[00:08:56] Chris: I don't I think it's really I think it's very convenient to not talk about any of this. And because it means that basically, you get to open up to more customers, theoretically, right. But I think that if you're interested in this, it's worth asking yourself. Well, why am I interested in this whole idea of digital sustainability in the first place? And why am I putting these kind of specific and artificial limits on how I think about this stuff? Because I think that given the state that things are in, we can't not talk about this and just assume that it's totally okay and I there and I think in many cases you basically do see it because a lot of the time it's pretty good for business to be able to sell something like digital sustainability. You can make really good arguments about how you're saving money. You can talk about how you're saving carbon. You can talk about how, by using green energy, you're saving lives because it's like nine million peoples whose lives ended early each year from just like the particular and all the kind of poor air quality and fossil fuels you can Even you can say, Well, it's great for us, a retention with your staff, you can make these arguments at the same time. It's not really touching on what you're choosing to enable. With this and a lot of time, it's because right now if you're going to kind of say, Hey, I don't think we should be doing this a lot of the time We don't really have any kind of really common or well used ways to really have these discussions in a way which some people might see as kind of career limiting, and I think this is actually one thing. This is probably the next part of this, and the organisations are able to start interrogating and engaging with the subject. I think they're going to have a do better by actually actually having some of the brightest and best people who are really, really quite informed about this whole field. They're probably going to be attracting those kinds of people. But you do have this kind of inertia right now, or people saying, Well, you cannot move too quickly on this because we're set up one way and it's OK for us to talk about this as long as we save money. But the thing is, if you look at the numbers, the numbers actually don't Even there was a bigger prize by moving away from things like, say, a fossil based society. If you look at, say, the I A e A, which is the international energy agency these folks talk about, OK, well, what we need to have a transition in line with the science and they say Well, over the next day between now and say 2030 you're probably going to need something like $300 billion of continued investment in the existing oil and gas fields that you do have just to maintain some kind of production or to manage that decline carefully, because over time all these kind of all these reserves will decline because you're getting stuff out of there, right? But they say, Well, there's maybe 3, 300 billion per year between now and 2030 Then they said. But if we're going to shift away from this fossil based society, then you're looking at something like three or four trillion investment each year between now and 20 now and 2030 And that's such a bigger prize to go for. And I feel like if you're gonna make it, you're going to look at this stuff, take a slightly larger view and realise that there is this massive opportunity that your many ways closing off if you just focus on this kind of local optimisation of just helping oil and gas rather than help and more advanced humane form of power for this stuff,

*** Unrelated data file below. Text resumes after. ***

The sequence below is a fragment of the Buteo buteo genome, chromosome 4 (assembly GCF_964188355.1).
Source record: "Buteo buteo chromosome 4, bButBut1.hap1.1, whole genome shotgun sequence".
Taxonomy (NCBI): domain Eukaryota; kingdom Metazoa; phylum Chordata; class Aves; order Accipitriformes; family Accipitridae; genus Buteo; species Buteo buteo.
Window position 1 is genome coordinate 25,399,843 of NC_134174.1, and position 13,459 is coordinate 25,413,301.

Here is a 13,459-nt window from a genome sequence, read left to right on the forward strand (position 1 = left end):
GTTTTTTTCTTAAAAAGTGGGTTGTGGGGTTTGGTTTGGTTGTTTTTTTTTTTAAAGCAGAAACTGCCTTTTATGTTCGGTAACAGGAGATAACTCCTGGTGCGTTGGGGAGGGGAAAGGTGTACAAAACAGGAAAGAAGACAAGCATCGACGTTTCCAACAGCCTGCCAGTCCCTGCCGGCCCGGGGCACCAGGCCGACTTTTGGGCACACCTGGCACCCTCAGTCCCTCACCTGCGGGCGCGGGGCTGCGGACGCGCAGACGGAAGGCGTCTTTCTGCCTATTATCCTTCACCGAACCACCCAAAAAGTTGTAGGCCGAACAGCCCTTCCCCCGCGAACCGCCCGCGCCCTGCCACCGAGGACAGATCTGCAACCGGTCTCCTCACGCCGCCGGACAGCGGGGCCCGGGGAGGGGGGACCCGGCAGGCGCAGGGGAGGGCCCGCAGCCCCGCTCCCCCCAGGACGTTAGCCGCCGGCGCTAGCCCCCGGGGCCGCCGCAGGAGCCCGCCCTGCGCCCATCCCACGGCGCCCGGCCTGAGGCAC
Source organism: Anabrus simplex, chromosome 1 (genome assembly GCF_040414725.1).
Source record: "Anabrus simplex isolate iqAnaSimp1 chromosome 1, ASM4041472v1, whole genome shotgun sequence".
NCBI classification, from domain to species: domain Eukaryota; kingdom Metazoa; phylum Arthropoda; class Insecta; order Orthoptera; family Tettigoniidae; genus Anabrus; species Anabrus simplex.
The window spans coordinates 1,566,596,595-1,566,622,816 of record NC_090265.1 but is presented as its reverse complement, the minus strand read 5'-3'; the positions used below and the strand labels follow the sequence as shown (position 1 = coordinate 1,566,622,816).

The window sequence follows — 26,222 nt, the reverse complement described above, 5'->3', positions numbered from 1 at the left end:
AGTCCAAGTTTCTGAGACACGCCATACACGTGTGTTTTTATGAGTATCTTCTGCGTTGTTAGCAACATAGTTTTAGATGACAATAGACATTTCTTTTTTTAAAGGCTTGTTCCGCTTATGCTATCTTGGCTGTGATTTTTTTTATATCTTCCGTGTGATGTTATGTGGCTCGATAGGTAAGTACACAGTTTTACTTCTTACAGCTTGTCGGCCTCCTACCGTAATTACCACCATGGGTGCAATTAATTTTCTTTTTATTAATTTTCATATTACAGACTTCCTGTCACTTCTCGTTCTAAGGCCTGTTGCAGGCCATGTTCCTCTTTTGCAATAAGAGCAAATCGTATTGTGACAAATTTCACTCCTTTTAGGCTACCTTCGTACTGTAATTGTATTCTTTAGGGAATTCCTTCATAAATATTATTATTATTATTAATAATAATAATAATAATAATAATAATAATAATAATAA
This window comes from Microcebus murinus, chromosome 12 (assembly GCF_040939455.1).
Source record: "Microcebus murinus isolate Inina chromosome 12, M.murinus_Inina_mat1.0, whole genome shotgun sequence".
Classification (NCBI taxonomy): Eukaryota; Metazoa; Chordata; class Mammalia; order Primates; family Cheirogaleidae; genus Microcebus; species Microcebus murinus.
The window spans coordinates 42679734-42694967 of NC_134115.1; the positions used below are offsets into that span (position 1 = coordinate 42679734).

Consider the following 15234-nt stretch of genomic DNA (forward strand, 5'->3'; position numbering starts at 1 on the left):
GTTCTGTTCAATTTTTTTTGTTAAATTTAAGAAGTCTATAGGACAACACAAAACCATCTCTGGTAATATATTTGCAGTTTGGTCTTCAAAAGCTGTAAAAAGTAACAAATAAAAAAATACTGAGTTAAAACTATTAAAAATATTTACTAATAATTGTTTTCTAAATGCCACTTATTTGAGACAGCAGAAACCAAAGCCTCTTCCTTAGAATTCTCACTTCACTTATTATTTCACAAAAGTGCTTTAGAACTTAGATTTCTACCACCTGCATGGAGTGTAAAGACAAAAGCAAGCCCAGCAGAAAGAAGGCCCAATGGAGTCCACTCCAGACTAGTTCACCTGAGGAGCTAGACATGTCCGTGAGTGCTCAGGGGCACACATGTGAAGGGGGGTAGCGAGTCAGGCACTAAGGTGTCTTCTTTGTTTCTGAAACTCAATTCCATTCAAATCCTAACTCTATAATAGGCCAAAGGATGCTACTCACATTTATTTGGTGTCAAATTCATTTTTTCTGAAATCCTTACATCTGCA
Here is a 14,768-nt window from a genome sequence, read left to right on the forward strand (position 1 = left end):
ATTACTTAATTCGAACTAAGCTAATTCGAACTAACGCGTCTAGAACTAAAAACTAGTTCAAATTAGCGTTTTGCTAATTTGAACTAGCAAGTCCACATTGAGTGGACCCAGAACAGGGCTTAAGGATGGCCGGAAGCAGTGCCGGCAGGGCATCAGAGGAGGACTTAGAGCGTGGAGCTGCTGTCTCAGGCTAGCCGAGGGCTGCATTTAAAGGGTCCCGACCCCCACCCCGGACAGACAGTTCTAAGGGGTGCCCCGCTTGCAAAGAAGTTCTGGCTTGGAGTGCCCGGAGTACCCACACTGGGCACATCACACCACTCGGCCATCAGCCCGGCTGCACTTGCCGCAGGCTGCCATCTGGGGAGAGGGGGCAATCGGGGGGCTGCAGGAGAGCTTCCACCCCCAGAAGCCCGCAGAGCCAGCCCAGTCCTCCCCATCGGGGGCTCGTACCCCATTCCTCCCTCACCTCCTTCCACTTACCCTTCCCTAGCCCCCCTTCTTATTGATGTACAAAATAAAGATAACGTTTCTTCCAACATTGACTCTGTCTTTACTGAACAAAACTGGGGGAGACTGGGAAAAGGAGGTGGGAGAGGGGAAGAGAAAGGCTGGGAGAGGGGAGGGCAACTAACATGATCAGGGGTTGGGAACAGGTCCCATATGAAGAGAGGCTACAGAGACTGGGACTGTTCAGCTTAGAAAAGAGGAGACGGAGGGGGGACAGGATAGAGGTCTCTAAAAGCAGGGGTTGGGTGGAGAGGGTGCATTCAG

[00:12:25] Gaël: does it include the fossil bombs recently mentioned by The Guardian? Because that was very scary.

[00:12:31] Chris: So this is the thing that's actually worth being aware of. So there's basically continued investment in what you and the existing reserves that we have, and I This is not my opinion, this is the opinion of basically the energy industry who have said, Well, if you want to stay within the science, then we cannot open any more or do any new exploration. The only thing we can do is keep the existing ones, but the thing is, they will deplete over time. So if you want to just maintain the same level of production for this, then you will need to continually invest because it's going to get harder each year to get that. Basically, to get those hydrocarbons out of those depleting reserves.

[00:13:07] Gaël: That's a very good point. What about I'm a CEO? I'm a CPO. I'm even a CEO facing the board and wanting to drop part of my today's business to make the case for tomorrow's business, which should be low carbon business and, hopefully, fossil fuel free business. What can I do? And what can I expect from outside help? I would say, Do you believe that we need to wait for some kind of regulation carbon price? Or is it still pretty easy to make a case without waiting for external pressure?